She said the 30 farmers were offered reasonable amounts in the hundreds of thousands of dollars in crop allowances, with the highest offer exceeding HK$1 million.
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Old December 17th, 2010, 04:12 PM   #416
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Land resumption at Choi Yuen Tsuen to be conducted in a humane way
Thursday, November 18, 2010
Government Press Release

The Government will carry out land resumption at Choi Yuen Tsuen (CYT) again tomorrow (November 19), with an aim to take possession of structures vacated by villagers who have already moved out of CYT, and to understand the progress of the moving plans of other villagers.

The Government has stated repeatedly that it will handle the phased land resumption in a humane manner. The Administration will firstly take over structures from the villagers and business undertakings who have moved out as well as agricultural and vacant land, with a view to commencing the preparatory works, such as site formation, as soon as possible.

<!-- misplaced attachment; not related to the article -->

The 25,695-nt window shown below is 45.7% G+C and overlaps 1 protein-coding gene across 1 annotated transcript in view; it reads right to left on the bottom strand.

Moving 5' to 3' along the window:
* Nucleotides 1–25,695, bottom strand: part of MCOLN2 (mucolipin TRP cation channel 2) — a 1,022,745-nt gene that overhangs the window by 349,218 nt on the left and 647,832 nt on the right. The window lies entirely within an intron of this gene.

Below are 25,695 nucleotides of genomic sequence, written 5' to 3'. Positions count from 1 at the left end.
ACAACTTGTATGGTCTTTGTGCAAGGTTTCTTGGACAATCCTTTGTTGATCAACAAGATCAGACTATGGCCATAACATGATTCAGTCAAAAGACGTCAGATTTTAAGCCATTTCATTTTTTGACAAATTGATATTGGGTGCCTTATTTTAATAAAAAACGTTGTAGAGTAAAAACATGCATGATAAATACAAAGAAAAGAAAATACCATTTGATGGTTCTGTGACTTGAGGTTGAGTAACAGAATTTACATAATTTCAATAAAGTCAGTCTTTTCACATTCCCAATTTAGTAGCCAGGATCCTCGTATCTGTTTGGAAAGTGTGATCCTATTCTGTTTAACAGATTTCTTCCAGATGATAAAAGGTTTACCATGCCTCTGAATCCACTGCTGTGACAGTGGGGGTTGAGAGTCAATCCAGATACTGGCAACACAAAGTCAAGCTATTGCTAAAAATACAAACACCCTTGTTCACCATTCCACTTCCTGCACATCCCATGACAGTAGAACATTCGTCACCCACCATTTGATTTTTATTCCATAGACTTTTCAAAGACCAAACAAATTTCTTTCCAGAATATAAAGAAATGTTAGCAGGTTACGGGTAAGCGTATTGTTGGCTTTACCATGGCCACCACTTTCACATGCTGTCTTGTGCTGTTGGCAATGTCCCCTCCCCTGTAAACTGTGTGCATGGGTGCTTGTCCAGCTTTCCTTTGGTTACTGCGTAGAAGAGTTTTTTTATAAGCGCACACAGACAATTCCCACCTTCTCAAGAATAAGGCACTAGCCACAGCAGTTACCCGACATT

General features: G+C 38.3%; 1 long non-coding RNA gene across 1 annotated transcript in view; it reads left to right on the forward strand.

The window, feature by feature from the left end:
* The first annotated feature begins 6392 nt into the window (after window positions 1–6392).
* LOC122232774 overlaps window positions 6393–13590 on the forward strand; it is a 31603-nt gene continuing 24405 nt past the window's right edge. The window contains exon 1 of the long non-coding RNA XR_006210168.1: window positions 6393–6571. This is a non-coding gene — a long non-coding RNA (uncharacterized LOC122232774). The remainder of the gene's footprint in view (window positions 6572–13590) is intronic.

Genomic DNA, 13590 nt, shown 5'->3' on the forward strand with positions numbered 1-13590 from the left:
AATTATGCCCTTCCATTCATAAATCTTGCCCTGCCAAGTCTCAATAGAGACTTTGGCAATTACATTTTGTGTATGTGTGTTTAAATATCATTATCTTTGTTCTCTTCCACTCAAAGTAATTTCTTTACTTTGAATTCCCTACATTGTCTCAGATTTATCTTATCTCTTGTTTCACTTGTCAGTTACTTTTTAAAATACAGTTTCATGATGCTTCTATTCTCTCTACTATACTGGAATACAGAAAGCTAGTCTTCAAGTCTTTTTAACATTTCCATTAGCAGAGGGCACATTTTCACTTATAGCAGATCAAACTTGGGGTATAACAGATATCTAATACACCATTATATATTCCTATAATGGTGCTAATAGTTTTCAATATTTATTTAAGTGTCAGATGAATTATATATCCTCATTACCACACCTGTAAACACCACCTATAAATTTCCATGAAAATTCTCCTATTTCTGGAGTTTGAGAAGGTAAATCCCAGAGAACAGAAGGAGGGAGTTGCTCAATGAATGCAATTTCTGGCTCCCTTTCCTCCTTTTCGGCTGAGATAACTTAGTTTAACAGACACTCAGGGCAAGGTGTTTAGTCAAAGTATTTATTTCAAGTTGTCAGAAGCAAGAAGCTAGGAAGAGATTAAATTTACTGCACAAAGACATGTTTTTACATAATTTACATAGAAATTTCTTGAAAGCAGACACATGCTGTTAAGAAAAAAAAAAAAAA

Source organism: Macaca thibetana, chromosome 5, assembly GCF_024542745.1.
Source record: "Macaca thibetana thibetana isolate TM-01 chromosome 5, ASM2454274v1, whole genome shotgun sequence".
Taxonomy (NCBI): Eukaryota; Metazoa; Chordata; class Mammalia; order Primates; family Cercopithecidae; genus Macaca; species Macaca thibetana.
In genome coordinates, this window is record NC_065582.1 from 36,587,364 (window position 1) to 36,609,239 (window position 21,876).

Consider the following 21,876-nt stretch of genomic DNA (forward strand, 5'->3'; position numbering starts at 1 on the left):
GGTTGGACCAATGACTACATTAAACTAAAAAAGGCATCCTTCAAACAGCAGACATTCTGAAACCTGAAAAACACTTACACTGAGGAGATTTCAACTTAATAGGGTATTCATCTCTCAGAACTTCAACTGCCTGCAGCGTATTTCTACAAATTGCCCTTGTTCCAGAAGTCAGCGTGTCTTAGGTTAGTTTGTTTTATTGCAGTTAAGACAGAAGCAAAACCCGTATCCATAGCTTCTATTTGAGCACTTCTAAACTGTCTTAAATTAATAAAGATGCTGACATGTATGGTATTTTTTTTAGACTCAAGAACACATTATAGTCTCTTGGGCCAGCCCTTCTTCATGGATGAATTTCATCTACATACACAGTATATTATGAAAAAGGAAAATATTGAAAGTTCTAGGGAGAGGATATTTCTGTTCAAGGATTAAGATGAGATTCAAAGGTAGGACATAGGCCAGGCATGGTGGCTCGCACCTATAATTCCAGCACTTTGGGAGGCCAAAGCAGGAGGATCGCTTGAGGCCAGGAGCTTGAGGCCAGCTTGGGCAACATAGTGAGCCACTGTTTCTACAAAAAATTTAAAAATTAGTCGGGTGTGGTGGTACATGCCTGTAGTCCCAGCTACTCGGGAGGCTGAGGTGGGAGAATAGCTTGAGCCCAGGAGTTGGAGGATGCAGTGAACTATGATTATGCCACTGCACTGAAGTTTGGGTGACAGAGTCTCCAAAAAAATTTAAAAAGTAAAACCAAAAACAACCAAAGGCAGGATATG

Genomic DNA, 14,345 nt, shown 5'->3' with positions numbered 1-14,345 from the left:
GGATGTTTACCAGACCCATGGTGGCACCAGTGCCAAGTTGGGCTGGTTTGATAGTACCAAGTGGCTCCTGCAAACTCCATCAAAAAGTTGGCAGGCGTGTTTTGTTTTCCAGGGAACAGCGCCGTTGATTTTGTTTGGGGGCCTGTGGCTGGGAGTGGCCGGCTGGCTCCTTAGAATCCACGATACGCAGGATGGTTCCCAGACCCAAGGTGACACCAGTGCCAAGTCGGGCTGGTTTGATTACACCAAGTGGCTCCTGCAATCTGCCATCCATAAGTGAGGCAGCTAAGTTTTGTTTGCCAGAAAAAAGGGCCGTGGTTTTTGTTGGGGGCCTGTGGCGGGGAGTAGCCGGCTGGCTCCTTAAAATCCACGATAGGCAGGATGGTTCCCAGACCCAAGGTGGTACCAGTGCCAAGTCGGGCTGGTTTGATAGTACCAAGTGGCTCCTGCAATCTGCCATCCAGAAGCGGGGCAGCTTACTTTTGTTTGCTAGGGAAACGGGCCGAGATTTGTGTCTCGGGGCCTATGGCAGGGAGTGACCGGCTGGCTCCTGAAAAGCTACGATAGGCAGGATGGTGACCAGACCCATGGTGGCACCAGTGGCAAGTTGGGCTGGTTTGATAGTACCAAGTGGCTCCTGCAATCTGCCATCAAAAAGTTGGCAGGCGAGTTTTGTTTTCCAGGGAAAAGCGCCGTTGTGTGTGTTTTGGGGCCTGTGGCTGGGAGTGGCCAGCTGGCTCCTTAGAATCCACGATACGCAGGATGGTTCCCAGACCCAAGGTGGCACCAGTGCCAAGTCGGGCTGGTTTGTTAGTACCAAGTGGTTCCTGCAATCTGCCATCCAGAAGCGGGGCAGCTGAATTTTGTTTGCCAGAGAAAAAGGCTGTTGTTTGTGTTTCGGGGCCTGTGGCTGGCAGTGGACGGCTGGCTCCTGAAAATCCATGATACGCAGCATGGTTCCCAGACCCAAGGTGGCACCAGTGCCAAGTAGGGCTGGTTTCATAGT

The spokesman said that by taking over land in phases, the progress of the works of the Hong Kong Section of the Guangzhou-Shenzhen-HK Express Rail Link (XRL) project would not be affected; and at the same time villagers with special needs would have more time to implement their moving plans. If villagers are willing to cooperate, a win-win outcome can be achieved.

The spokesman stressed, "All the structures and agricultural land recovered since the launching of the first phase of the clearance operation in mid-October were handed over by the villagers voluntarily. Consent of villagers for demolishing these structures were also obtained. The Government has communicated with the villagers time and again and the purpose of the operations were well known to the villagers. It did not involve any acts of 'intimidating and forcing the villagers to leave'".